On science blogs this week: Dissections

HM's brain being sectioned on webcam right freaking now!!!! Plus climate nerds, health care girds, counting birds, forbidden words.


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BRAIN DISSECTION, LIVE AND IN REAL TIME. "HM's brain being sectioned on webcam right freaking now!!!!" That from blogger DrugMonkey, and I couldn't have put it better myself.

Henry Molaison, known to us mostly as H.M., possessed the world's most-studied brain after he lost his ability to form short-term memories following epilepsy surgery in 1953. On Wednesday, neuroscientists at the University of California-San Diego began sectioning H.M.'s brain live in real time for all the world to see. (Let me be clear. It's the scientists who are live and in real time; H.M. has been dead for a year.)

The idea is startling but the reality a lot less dramatic. More like mesmerizing and even boring after a while as the microtome slides back and forth and back and forth, shaving 70-micron slices from Henry's brain as I watch and I write. The scientists are working their way toward the cerebellum right now. If you check in here soon after this is posted Friday, you'll be able to see it too.

Worth emphasizing that this first live webcast brain dissection is another 'Net miracle, an event like nothing science writers — or anyone else — has ever witnessed before: Scientists, in their technology-driven, unhurried, precise, even tedious way, doing something awe-inspiring and inviting us to be there. There's no audio, so when they take breaks, they write a note. "A little dry ice break . . . sections look good!" "Cutting will resume shortly . . . "

Bloggers and Twitterers are keeping watch too. The UCSD Project H.M. blog contains background on H.M. and the project. Anthony Risser was posting regular updates on progress at Brainblog. On Twitter, try #HM.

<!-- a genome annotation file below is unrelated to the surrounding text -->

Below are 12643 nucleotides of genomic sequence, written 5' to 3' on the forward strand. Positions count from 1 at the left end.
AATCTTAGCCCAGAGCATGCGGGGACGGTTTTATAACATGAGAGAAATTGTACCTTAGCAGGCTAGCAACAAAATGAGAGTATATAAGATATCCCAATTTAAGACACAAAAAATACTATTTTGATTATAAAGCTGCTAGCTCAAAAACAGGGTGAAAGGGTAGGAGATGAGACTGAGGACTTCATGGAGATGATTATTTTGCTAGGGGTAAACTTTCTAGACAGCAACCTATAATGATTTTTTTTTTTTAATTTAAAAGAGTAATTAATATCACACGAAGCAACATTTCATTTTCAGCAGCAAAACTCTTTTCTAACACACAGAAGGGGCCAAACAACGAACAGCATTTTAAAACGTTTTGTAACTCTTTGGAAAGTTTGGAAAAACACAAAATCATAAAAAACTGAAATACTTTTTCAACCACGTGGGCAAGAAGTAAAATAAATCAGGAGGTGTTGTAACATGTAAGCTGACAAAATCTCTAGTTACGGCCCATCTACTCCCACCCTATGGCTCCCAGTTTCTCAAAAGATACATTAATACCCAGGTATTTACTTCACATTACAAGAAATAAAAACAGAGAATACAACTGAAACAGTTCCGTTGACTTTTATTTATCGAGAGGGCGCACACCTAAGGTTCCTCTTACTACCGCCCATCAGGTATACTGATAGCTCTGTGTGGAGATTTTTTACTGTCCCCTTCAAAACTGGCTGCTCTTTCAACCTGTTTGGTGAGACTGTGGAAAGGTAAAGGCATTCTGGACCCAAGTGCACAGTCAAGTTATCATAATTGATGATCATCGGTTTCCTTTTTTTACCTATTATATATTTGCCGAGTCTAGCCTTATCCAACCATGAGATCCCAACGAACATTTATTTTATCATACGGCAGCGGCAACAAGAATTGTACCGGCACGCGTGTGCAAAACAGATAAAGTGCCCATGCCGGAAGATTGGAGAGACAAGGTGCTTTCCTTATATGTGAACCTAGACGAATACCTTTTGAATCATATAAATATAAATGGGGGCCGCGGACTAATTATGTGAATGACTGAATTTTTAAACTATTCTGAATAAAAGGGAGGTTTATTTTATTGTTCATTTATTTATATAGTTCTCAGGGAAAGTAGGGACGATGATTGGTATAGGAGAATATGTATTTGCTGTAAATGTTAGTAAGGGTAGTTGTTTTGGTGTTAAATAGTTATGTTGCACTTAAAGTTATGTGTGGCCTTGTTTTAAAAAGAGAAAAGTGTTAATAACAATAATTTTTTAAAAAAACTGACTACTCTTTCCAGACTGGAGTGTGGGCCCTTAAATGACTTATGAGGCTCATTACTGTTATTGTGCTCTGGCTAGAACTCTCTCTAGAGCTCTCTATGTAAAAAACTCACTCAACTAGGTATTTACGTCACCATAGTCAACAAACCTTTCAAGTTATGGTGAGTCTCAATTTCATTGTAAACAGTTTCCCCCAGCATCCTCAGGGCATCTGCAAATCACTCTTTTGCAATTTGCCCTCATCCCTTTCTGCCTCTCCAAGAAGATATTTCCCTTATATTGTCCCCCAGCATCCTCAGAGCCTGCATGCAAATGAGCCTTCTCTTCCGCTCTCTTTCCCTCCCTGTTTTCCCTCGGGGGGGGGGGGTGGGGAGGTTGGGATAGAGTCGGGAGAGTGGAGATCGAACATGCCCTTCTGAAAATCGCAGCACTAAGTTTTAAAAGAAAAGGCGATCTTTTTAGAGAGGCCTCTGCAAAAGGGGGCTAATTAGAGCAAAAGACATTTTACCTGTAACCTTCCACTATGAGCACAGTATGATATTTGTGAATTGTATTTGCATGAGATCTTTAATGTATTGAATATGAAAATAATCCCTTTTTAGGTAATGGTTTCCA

The Dana Foundation funded some of this project. On the Foundation blog, Nicky Penttila provided links to background but mostly took a low-key, low-profile approach to the H.M. event. I'm astounded at such modesty. My reaction was more like DrugMonkey's.

WE CARE ABOUT HEALTH CARE. Keep up with blogging on US health care legislation and policy debates by keeping up with Kate Steadman's Blog Watch at Kaiser Health News. Right now, she says, bloggers aren't riveted by the Senate legislative activity much, but instead are debating policy proposals.

Gary Schwitzer, a prof at the University of Minnesota School of Journalism & Mass Communication who blogs on health care journalism, this week announced what he called big changes in his HealthNewsReview blog. He has posted a list of MSM that he will review regularly, "accepting for review only those stories that include a claim of efficacy or safety in a treatment, test, product or procedure." The list includes 10 newspapers, 3 wires, and well-known online sites like National Public Radio, WebMD, magazines, and the health sites at MSNBC and CNN.

ONCE MORE, CLIMATEGATE. What with the 2-week Copenhagen climate conference beginning Monday, expect more about climate blogging here for the next couple weeks. Nor have we heard the last of ClimateGate, the email disclosure scandal described last time.

Last week Chris Mooney tried to persuade us "Why 'ClimateGate' Ain't Nothing." This week Sheril Kirshenbaum, his co-blogger at The Intersection, shot back with "Why 'ClimateGate' Is Something." Her point being that, once Jon Stewart picks you up in his teeth and shakes you around — as he did the East Anglia Climate Research Unit (CRU) folk — you have lost the PR war no matter how good your data. This post features a Stewart clip that helped me smile through my tears.